It is a brave author who embeds the rationale for writing his novel into the
novel itself. But 70 pages into Joshua Ferris’s first novel, set in a
white-collar office, we meet Hank Neary, an advertising copywriter writing his
first novel, set in a white-collar office. Ferris has the good sense to make
Neary’s earnest project seem slightly ridiculous. Neary describes his book as
“small and angry.” His co-workers tactfully suggest more appealing topics. He
rejects them. “The fact that we spend most of our lives at work, that interests
me,” he says. “A small, angry book about work,” his colleagues think. “There was
a fun read on the beach.”“Then We Came to the End,” it turns out, is neither small nor angry, but
expansive, great-hearted and acidly funny. It is set at the turn of the current
century, when the implosion of the dot-com economy is claiming collateral
victims down the fluorescent-paneled halls of a Chicago advertising firm.
Clients are fleeing, projects are drying up and management is chucking human
ballast from the listing corporate balloon. The layoffs come piecemeal, without
warning and — in keeping with good, brutal, heinie-covering legal practice —
with no rationale as to why any person was let go.
In the midst of this crisis, the agency receives a pro bono assignment from a
mysterious client, a breast-cancer awareness group with no detectable presence
on the Internet or elsewhere. The request is cruelly difficult: an ad that will
make breast-cancer sufferers laugh about their disease. (The assignment becomes
more fraught, and suspicious, when a rumor begins to circulate that Lynn Mason,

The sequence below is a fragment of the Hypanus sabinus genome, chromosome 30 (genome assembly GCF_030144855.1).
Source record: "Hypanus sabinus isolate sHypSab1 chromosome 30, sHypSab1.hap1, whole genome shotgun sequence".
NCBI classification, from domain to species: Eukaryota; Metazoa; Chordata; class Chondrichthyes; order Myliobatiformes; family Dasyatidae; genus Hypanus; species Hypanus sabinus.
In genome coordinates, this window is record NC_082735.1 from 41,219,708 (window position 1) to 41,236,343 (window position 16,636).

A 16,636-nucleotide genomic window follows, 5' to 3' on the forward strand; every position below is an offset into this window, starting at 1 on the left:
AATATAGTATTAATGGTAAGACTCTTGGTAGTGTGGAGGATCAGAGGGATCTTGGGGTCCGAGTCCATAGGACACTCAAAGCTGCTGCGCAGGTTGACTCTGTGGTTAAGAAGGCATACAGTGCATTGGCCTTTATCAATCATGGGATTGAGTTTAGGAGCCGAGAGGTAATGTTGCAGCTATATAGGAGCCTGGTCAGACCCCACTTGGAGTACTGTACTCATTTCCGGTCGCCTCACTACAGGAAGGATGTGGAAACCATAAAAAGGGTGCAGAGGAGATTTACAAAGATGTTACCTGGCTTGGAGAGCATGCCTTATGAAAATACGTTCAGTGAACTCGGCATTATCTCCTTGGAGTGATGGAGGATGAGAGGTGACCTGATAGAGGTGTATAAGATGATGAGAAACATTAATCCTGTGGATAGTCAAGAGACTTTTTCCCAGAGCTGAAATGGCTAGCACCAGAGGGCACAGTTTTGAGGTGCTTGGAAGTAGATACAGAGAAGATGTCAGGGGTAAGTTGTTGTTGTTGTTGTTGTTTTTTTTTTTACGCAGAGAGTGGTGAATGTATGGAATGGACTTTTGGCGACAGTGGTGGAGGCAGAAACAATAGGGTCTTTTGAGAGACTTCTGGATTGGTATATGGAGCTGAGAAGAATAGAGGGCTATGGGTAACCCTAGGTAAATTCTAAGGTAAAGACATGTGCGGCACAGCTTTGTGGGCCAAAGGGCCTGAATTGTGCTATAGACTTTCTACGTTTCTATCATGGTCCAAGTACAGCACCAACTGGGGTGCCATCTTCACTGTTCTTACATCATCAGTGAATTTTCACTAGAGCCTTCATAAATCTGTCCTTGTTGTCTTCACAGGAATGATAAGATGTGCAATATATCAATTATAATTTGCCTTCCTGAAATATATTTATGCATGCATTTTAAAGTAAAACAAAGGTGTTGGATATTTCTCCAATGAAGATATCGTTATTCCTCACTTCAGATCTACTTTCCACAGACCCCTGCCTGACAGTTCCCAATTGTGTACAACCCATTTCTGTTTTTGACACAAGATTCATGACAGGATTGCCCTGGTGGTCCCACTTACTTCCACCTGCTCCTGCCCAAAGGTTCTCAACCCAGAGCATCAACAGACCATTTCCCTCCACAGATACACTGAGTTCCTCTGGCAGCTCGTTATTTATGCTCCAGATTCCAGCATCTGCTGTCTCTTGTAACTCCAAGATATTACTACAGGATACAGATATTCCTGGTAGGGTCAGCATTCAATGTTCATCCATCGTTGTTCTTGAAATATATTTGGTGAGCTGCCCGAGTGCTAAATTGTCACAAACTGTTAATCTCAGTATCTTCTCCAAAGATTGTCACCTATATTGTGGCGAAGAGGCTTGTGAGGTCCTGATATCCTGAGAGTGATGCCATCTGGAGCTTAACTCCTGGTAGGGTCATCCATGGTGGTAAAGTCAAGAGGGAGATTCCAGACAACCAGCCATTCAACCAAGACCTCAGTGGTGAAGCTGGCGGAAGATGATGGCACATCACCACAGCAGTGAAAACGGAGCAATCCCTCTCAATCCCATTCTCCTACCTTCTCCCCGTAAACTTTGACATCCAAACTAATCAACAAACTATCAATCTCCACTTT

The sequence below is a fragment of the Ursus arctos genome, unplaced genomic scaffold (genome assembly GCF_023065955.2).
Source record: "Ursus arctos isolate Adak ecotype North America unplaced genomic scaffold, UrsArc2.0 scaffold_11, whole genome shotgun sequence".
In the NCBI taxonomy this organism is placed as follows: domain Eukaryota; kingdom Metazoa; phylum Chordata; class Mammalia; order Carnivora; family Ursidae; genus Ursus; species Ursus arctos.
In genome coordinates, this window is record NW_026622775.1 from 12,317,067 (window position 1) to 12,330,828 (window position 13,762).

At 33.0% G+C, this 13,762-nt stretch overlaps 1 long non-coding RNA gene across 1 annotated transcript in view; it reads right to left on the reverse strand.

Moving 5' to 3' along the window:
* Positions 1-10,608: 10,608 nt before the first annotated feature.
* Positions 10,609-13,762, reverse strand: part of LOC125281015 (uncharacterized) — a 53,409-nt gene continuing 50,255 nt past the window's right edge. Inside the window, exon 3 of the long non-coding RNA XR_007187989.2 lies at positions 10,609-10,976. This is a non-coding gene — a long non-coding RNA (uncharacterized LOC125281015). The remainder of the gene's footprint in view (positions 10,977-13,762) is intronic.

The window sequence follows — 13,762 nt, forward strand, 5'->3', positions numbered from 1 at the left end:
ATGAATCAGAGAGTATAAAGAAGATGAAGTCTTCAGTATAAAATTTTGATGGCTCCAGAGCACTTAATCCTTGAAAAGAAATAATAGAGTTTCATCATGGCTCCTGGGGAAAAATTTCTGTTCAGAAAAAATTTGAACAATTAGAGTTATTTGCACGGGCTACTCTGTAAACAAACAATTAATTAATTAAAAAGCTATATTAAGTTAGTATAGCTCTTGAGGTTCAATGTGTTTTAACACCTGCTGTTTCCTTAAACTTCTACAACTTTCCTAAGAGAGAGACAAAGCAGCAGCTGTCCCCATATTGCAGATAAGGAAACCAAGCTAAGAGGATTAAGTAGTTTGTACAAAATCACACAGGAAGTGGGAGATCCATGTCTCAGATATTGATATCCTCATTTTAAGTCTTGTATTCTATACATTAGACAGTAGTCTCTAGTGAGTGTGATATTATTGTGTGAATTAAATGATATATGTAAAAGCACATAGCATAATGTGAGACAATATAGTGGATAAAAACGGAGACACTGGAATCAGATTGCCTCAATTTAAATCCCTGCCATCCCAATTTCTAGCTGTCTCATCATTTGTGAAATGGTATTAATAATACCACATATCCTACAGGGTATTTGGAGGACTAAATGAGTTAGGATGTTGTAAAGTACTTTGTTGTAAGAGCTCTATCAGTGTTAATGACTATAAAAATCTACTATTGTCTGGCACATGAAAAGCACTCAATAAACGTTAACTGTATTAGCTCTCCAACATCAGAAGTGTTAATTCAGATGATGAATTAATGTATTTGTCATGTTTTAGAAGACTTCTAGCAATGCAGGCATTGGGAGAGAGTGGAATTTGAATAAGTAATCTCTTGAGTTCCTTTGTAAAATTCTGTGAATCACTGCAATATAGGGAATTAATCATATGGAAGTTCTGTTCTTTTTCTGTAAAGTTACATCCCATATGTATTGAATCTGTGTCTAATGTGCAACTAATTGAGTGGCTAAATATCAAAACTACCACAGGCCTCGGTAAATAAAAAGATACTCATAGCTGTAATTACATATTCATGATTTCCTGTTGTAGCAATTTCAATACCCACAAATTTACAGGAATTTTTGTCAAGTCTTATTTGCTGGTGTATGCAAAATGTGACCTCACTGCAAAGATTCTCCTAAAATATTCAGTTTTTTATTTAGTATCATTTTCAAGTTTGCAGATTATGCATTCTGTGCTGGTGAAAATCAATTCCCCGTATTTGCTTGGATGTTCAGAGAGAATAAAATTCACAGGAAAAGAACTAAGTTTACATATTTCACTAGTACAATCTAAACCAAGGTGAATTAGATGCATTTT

the employees’ reserved, arch supervisor, has breast cancer herself.) The staff
members bitch about the campaign and mock it — and above all, work on it
desperately, in hope of being the one to knock it out of the park.
“We all had
the same prayer: please let it be me.”Like the paper-pushers of the British and American versions of “The Office,”
Ferris’s admen amuse themselves with tiny, absurd rebellions. A garrulous sad
sack named Benny Shassburger decides to spend a day speaking in nothing but
quotes from “The Godfather,” on the theory that either no one will notice or
they will be too polite to say so. When an associate asks for advice on a
project, he replies, “This one time I’ll let you ask me about my affairs.”
“Cool,” his co-worker answers.Ferris’s novel is not the satire you might expect. From “The Man in the Gray
Flannel Suit” to “Dilbert,” the default position for American stories about
business — especially as easy a target as advertising — has been derision.
White-collar work is meant to be soul-killing and pernicious. It can be all
those things, of course, and Ferris funnels that point of view through Tom Mota,
a bitter, divorced desk jockey fond of guns, Emerson and e-mailing eloquent,
profane and multiply cc’ed treatises on how sedentary office life goes against
man’s nature. (Here again, Ferris is smart enough to put his most persuasive
rants in the mouth of a character who may well be dangerously crazy.)GET THIS BOOK FREE.BUY SELL RENT BOOKS FROM THE LINK BELOW.